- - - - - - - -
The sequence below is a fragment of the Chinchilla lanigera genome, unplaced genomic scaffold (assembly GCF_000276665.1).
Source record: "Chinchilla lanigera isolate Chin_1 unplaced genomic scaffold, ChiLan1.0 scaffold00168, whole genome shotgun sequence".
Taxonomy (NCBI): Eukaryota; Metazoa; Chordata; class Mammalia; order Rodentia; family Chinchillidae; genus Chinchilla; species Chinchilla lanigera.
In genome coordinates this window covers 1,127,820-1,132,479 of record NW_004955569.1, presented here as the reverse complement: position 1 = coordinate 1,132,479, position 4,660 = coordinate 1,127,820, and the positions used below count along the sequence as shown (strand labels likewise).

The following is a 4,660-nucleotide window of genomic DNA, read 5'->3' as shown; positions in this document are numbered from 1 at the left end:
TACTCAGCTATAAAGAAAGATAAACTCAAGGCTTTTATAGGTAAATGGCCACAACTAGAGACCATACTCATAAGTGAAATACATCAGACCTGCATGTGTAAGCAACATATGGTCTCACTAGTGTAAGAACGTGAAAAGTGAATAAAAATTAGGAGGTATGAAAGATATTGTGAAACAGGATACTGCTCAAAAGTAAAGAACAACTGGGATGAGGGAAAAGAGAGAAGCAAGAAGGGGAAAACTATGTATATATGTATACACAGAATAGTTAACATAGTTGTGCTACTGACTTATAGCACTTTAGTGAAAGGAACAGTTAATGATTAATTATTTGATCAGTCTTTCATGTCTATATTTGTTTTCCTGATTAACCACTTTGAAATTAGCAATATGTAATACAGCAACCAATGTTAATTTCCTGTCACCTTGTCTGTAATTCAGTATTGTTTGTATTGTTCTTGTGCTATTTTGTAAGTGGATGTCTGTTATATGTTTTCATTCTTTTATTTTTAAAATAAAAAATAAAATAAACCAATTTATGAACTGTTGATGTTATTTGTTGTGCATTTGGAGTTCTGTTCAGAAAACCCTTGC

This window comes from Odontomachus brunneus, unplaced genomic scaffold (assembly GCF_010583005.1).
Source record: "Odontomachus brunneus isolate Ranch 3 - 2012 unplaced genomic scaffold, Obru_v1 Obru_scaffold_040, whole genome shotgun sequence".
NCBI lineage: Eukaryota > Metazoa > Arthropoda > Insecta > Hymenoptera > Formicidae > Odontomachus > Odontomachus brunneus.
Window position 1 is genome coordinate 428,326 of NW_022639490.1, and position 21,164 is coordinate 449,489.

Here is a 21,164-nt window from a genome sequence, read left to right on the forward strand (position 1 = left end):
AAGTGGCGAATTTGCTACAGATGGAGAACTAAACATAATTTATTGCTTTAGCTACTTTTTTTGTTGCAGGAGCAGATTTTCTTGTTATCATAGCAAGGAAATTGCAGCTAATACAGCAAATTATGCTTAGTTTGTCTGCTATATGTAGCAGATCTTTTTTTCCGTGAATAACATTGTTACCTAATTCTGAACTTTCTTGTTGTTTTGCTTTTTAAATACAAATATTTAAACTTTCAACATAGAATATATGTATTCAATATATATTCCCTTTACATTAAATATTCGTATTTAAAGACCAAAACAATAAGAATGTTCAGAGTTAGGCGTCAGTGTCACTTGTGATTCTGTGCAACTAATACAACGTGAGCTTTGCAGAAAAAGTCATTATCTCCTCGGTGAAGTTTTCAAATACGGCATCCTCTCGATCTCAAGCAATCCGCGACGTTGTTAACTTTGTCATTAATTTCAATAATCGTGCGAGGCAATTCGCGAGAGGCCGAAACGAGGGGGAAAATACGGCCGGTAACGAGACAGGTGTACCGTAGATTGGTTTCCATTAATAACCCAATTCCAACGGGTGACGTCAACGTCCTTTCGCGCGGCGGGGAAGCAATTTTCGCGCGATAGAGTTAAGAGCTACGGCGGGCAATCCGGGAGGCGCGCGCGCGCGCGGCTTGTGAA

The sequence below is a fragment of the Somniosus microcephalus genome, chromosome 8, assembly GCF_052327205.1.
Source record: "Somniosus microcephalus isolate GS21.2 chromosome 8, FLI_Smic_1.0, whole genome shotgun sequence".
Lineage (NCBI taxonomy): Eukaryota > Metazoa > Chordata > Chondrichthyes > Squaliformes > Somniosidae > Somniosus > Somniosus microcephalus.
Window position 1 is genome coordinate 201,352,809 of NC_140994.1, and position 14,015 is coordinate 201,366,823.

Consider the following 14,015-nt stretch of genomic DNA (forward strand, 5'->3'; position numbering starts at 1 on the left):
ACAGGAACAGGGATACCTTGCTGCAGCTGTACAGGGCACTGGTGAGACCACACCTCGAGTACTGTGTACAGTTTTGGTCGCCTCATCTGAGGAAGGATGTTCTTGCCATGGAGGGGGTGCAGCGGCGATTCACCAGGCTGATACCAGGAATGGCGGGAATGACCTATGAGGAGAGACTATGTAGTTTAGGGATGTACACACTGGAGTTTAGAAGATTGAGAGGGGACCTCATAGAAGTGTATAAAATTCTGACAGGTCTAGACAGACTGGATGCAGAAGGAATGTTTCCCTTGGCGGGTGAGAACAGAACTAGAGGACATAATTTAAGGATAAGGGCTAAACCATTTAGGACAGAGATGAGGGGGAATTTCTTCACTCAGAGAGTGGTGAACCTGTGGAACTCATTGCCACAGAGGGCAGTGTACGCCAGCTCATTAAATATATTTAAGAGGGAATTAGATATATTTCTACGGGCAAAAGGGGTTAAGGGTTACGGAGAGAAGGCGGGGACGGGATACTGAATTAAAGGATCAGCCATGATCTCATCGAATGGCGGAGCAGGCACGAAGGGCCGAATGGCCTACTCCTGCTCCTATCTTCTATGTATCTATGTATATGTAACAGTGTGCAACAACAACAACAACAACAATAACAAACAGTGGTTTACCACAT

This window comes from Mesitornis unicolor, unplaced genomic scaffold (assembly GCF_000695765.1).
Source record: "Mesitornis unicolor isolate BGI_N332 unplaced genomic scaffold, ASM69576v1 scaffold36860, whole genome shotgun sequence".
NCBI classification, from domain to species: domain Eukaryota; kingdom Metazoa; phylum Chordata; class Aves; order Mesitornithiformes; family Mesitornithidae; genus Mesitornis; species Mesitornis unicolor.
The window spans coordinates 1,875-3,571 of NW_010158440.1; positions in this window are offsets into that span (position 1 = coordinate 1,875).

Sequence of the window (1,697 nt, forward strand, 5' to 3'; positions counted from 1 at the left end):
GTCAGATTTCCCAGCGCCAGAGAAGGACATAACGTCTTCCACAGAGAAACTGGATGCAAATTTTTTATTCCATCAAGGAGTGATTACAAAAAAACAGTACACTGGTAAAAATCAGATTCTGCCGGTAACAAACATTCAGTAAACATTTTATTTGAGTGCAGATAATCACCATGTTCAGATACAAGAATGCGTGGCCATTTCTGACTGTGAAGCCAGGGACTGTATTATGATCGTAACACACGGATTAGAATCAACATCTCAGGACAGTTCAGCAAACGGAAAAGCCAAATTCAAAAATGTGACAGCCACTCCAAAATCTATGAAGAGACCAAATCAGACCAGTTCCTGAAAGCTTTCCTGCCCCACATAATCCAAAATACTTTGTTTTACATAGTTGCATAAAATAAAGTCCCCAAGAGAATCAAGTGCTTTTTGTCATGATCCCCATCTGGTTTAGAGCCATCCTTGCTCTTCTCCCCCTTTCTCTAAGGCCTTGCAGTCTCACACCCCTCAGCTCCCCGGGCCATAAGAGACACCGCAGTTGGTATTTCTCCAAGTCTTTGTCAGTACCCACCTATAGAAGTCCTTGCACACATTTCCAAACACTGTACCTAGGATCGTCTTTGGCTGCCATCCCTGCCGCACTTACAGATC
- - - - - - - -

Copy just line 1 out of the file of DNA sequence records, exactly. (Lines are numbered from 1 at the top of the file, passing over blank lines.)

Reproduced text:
The sequence below is a fragment of the Chinchilla lanigera genome, unplaced genomic scaffold (assembly GCF_000276665.1).